Medical cannabis office opens in New London
New London — Following the success of 24 offices that have sprouted up across eight states since 2013, Canna Care Docs, which qualifies patients into medical marijuana programs, opened a new medical office in New London this past week.
The location grew out of a proposal from Kara Francese, a city resident who now serves as the Connecticut regional manager for Canna Care Docs.
"It's been my dream to bring Canna Care to New London since I started with the company in 2013," Francese said. She added, "It's just the city that I love, and I just felt this area was lacking."
The 419 Montauk Ave. office joins two others in Connecticut: One in Hartford, the site of Canna Care's state debut in 2015, and one that is moving from Norwalk to Milford this month. The Chamber of Commerce of Eastern Connecticut is holding a ribbon-cutting ceremony at Canna Care from 4 to 6 p.m. March 8.
Sitting in the new office on Thursday — with a "Cooking with Marijuana" binder of recipes on the coffee table in front of her, and apparel imprinted with the tetrahydrocannabinol molecule in a case across the room — Francese explained how Canna Care Docs works.
Before coming in, a patient will get documentation about their qualifying condition from a primary care doctor, specialist or psychiatrist. Connecticut currently allows the palliative use of marijuana for patients with 31 conditions; Francese said some of the most common uses are for cancer, post-traumatic stress disorder and post laminectomy syndrome.
Upon entering Canna Care Docs, the patient will fill out a medical history form, go through a consultation and be given educational resources.
"A lot of times we get people who don't know much at all, especially with our senior population," Francese said. She added, "Everyone should reserve the right to choose. Cannabis should be offered on the front lines of treatment, not as a last resort."
The patient then talks about symptoms with the physician, who does a brief physical exam and then submits an application to the state website.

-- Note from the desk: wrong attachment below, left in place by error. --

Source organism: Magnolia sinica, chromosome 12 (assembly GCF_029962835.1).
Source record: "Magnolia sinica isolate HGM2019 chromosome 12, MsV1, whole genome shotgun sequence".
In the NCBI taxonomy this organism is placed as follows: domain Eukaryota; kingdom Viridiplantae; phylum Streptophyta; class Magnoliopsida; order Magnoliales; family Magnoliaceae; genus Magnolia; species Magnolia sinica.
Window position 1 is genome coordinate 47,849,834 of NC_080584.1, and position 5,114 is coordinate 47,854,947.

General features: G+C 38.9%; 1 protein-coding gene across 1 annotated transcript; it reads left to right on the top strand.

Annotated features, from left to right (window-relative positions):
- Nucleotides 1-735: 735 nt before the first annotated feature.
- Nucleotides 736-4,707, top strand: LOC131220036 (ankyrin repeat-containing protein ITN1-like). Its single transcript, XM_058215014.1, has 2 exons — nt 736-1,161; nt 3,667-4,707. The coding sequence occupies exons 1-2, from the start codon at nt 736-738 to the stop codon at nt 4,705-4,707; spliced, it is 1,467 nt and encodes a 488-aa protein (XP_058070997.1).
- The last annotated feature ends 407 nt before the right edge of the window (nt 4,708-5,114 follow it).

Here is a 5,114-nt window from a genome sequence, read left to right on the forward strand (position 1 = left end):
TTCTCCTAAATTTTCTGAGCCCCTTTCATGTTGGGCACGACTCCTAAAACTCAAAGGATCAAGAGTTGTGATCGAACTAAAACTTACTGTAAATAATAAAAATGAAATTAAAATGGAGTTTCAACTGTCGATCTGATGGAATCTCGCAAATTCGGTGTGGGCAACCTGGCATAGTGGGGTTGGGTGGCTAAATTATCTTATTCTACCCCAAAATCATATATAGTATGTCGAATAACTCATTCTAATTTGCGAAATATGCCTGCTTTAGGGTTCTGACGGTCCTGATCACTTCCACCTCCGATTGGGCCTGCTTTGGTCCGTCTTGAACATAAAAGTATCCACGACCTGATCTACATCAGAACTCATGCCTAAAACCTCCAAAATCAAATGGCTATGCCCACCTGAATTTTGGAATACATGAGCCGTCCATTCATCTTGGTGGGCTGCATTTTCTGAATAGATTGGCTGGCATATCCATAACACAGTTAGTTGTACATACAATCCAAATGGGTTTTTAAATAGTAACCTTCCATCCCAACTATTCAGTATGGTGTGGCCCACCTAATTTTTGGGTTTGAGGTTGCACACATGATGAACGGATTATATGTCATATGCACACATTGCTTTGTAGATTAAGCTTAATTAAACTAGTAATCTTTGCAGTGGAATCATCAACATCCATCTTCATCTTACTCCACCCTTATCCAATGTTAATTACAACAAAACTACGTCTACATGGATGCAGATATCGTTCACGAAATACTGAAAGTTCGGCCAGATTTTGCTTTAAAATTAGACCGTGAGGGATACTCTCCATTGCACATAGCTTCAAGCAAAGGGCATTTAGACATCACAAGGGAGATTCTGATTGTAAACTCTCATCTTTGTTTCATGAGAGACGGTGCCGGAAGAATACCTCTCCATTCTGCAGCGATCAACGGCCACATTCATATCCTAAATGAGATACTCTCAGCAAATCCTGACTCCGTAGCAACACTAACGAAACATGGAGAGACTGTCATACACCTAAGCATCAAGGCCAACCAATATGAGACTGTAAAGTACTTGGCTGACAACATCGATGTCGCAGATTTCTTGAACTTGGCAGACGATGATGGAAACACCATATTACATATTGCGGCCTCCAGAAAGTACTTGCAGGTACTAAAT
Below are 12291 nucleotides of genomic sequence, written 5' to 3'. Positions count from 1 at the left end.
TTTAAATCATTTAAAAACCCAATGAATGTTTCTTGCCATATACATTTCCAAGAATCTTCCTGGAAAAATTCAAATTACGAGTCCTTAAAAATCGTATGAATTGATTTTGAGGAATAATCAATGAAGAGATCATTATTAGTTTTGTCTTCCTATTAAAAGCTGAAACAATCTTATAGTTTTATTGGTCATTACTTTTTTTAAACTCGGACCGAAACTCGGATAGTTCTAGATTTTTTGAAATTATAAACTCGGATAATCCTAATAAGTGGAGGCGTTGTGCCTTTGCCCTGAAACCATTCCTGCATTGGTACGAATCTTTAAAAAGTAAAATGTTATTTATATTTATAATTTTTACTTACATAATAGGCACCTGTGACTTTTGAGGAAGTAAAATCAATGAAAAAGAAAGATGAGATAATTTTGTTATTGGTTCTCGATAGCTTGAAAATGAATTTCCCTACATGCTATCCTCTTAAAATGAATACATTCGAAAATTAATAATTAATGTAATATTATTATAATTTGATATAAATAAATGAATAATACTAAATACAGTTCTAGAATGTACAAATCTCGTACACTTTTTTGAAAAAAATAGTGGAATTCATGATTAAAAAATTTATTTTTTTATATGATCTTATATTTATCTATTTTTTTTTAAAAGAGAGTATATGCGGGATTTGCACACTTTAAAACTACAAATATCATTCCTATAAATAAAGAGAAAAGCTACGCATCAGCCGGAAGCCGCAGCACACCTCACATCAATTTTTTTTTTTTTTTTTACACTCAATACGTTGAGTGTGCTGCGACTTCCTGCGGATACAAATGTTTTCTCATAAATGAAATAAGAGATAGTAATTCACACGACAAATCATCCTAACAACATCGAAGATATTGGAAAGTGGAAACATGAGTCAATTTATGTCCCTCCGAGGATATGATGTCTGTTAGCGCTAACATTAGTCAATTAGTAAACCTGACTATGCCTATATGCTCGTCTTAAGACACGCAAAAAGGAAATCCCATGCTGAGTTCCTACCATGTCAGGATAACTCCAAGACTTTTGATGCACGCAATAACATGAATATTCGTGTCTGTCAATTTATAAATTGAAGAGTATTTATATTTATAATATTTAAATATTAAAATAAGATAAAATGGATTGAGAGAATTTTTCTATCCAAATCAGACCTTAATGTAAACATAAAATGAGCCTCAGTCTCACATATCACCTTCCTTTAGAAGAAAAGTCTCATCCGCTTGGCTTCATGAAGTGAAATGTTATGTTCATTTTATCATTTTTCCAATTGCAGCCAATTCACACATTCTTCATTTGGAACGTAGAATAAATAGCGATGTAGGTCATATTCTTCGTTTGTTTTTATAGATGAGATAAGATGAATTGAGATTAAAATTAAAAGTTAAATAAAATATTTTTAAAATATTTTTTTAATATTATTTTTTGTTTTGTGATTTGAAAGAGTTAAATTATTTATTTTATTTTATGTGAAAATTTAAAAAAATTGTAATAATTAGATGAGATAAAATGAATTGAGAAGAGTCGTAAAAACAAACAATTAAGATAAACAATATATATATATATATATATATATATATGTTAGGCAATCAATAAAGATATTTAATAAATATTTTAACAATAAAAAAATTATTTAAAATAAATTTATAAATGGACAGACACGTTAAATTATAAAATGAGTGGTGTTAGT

The patient also must complete the registration process — Francese said patients can do this on their computer, but most go to a dispensary because it's easier — and the state reviews the application within 30 business days.
Before the opening of Canna Care, patients might go to a family medicine or primary care doctor who does certifications on the side. But Francese said people love the idea of going to a medical office that specializes in cannabis.
A visit to Canna Care costs $200, including follow-ups, and federal laws prevent the company from taking insurance.
Joining Francese in the New London office are staff members Joseph Stalsworth, Erin McGoff and Alisha Blake, and Dr. Harry Anderson, who also works in the Canna Care office in Hartford.
For now, the New London office only sees patients — by appointment — on Wednesdays from 10 a.m. to 6 p.m. and Saturdays from 10 a.m. to 4 p.m. But Francese said the plan is to move full-time as the office builds up its customer base. Staff members also do a lot of community outreach, particularly with senior citizens and veterans.
There are 30,000 people in Connecticut with medical marijuana cards, and for Francese, 30, the business is also personal: She, her sister, and her mother all hold cards.
Francese said she has "always been a cannabis fan" and was self-medicating her PTSD with cannabis long before she even knew its medical benefits. So she was excited to join Canna Care as a receptionist at its Worcester office in 2013.
She worked there for two years before leaving for two years to serve as the primary caretaker for her sister, who was left with a debilitating injury after an accident; Francese returned to Canna Care Docs in her current role last February.
She was "stoked" last year when the Connecticut General Assembly approved fibromyalgia as a qualifying condition for medical cannabis, as her mother has the disorder. There are currently bills in the legislature to add opioid use disorder and chronic pain as qualifying conditions.
Francese is confident that recreational marijuana will be legalized in the state legislature this year, and she doesn't foresee it having a negative impact on the medical program, because they're so different. She pointed out that medical marijuana patients can get their cannabis without paying taxes or waiting in long lines, and at a dispensary, they're rung out by a licensed pharmacist.
Editor's Note: Editor's note: This version clarifies how patients complete the registration process.
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